The factors that drove support Donald Trump in the United States and Brexit in the United Kingdom have been well-parsed by this point: racial resentment, the fear of demographic change, economic hardship, the pain of feeling left behind in a globalized economy.
But new research reveals another element that contributed to those anti-establishment votes: neuroticism.
In both nations, "regions high in neuroticism were more likely to vote in the populist direction," reports a research team led by Martin Obschonka, a psychologist at Australia's Queensland University of Technology.
The finding is "consistent with the idea that populist campaigns played on the fears of the voters," the researchers write. After all, they note, "campaigns that draw on fear should be particularly compelling to people already prone to being anxious."
Obschonka and his colleagues examined the intersection of personality and poll results on the county level in the U.S., and the "local authority district" level in England, Wales, and Scotland. (Data was not available for Northern Ireland.)
Personality data was collected using two large Internet surveys—one of which was completed by 3.1 million Americans from 2,082 counties, while the other featured responses from 417,217 Brits.
Using participants' responses to statements measuring various personality traits, the researchers noted each region's average level of neuroticism, as well as the "subfacets" of anxiety and depression. This data was compared with the percentage of voters who supported Trump or Brexit—and, in the U.S., the extent to which Trump gained support over 2012 Republican presidential candidate Mitt Romney.
"Rural areas in the east of England, and the industrialized centers, have higher neurotic traits, and higher Brexit votes," the researchers report. In the U.S., "Trump gains (over Romney's level of support) and higher neurotic traits overlap. The 'rust belt' shows a concentration of both neuroticism and Trump gains."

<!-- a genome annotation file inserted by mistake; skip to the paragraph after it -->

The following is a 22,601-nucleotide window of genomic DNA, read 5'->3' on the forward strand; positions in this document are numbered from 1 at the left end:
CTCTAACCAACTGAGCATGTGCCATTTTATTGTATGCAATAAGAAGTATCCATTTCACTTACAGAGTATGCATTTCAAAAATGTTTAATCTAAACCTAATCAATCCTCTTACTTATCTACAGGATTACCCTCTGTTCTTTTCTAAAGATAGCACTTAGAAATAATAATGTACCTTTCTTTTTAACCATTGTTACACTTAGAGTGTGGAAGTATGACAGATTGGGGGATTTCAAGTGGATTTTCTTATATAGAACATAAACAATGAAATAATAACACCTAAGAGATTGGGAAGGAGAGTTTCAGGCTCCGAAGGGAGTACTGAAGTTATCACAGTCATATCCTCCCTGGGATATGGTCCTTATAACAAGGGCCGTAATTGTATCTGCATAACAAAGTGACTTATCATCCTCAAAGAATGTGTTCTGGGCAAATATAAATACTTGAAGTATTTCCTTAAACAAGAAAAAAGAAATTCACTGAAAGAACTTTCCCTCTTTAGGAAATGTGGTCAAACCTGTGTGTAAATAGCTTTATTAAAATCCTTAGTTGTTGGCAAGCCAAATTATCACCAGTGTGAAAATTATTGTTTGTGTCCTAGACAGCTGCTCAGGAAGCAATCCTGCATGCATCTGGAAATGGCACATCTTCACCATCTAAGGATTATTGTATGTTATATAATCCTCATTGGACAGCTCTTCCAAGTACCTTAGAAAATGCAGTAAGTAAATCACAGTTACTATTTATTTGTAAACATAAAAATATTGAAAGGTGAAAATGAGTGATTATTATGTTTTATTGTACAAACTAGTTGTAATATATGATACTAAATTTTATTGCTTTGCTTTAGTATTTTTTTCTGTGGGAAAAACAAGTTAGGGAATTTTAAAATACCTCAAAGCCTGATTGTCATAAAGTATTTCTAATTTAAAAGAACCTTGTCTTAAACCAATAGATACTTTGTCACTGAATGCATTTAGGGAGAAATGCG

The researchers then further analyzed the data, taking into account a number of things that could influence voting in a given region, including economic hardship, traditional political attitudes, average levels of education, and "the regions' industrial heritage."
The impact of neuroticism largely persisted after controlling for those factors, "particularly in the U.S," they report in the journal Social Psychological and Personality Science.
"We observed stronger effects of neurotic traits when examining Trump gains (from Romney, compared to the simple share of Brexit and Trump votes," they write. This finding, they add, "underscores our initial assumption" that neurotic people were more receptive to Trump's assertions that the nation was falling apart.
It would be unfair and unhelpful if Trump and Brexit opponents used these findings to dismiss voters on the other side as mentally ill. Neuroticism is not a medical condition, but rather a personality trait. Living in a perpetual state of anxiety isn't fun, and it's easy to see how it would make you more vulnerable to being manipulated by fear-based political campaigns.
Perhaps one way to prevent another Trump is creating a culture in which people who suffer from emotional problems feel free to seek, and are able to receive, the help they need.